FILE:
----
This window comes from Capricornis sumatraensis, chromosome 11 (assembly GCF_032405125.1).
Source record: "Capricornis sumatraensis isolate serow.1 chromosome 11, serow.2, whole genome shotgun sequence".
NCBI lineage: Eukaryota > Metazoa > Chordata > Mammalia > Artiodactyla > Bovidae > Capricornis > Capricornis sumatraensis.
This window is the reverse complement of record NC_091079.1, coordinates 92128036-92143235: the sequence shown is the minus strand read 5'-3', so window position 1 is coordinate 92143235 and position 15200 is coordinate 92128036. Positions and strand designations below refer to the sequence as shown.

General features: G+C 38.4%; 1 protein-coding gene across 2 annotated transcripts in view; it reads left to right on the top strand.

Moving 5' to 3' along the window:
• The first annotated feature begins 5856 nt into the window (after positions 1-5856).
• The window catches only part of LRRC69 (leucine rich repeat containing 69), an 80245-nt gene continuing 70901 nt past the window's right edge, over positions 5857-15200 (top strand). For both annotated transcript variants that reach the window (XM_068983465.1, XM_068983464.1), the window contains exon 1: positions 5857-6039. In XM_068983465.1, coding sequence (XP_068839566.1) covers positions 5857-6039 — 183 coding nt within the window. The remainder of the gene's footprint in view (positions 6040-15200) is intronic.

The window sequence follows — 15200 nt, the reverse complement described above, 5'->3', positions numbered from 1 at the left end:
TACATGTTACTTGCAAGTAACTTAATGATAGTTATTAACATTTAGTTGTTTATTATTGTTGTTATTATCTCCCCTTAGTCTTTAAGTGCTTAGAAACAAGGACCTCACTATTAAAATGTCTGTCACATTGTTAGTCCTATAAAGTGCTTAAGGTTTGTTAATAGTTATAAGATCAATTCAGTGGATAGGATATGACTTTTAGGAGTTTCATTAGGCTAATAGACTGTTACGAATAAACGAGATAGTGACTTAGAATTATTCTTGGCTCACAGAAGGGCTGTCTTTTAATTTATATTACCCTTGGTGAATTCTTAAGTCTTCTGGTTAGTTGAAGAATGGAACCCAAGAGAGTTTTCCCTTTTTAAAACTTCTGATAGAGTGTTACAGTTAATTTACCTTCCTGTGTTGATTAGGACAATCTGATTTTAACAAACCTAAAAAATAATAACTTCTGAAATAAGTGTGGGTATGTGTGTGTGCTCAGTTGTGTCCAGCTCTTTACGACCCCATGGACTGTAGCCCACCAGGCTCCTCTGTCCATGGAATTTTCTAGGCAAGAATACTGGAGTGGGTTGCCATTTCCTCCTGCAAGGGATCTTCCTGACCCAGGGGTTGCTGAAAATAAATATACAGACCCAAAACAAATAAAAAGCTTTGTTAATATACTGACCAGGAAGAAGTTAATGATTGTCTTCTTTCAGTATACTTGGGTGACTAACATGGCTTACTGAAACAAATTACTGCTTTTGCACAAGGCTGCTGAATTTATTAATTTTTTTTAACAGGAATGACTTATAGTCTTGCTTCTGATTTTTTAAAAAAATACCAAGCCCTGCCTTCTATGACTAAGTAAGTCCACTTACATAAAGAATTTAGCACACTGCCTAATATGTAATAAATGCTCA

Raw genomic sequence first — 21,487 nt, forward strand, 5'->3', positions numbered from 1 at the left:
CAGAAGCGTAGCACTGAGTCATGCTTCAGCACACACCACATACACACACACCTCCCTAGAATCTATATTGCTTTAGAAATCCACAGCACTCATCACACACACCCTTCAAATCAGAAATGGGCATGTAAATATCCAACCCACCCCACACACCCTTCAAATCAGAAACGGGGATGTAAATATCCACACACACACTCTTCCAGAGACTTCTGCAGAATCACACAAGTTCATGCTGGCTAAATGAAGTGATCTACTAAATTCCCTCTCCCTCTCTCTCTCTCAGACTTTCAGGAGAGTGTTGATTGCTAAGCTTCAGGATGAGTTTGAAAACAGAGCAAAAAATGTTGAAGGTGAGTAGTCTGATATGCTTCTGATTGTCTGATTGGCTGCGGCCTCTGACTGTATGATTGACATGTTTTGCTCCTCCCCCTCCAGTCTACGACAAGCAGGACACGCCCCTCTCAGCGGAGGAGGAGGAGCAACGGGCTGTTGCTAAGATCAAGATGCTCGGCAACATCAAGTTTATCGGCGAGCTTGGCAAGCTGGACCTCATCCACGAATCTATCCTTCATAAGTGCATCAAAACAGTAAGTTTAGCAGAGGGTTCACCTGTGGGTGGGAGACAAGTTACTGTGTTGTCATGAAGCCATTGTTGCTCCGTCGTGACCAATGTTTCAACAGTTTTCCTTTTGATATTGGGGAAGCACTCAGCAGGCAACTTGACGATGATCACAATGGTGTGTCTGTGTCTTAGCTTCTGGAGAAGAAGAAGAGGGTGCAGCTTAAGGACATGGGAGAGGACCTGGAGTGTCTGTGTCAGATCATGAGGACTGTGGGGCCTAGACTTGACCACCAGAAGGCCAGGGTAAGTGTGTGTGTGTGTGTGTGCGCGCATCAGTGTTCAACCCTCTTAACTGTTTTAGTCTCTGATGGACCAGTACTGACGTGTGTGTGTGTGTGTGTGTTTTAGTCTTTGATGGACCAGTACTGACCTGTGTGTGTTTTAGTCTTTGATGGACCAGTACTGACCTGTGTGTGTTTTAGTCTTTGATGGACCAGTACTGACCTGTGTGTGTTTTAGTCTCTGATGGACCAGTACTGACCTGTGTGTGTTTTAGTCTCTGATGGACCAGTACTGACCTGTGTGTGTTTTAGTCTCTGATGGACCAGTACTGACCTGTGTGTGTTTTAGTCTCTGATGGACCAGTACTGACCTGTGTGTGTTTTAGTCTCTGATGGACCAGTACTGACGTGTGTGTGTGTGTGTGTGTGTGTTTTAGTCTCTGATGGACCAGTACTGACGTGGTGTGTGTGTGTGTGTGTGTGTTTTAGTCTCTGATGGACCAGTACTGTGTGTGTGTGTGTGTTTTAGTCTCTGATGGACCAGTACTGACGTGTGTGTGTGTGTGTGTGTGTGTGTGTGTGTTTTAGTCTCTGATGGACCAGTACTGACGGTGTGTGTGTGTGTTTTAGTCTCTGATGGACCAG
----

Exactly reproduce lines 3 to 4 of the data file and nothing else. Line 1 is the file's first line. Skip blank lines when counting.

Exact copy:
NCBI lineage: Eukaryota > Metazoa > Chordata > Mammalia > Artiodactyla > Bovidae > Capricornis > Capricornis sumatraensis.
This window is the reverse complement of record NC_091079.1, coordinates 92128036-92143235: the sequence shown is the minus strand read 5'-3', so window position 1 is coordinate 92143235 and position 15200 is coordinate 92128036. Positions and strand designations below refer to the sequence as shown.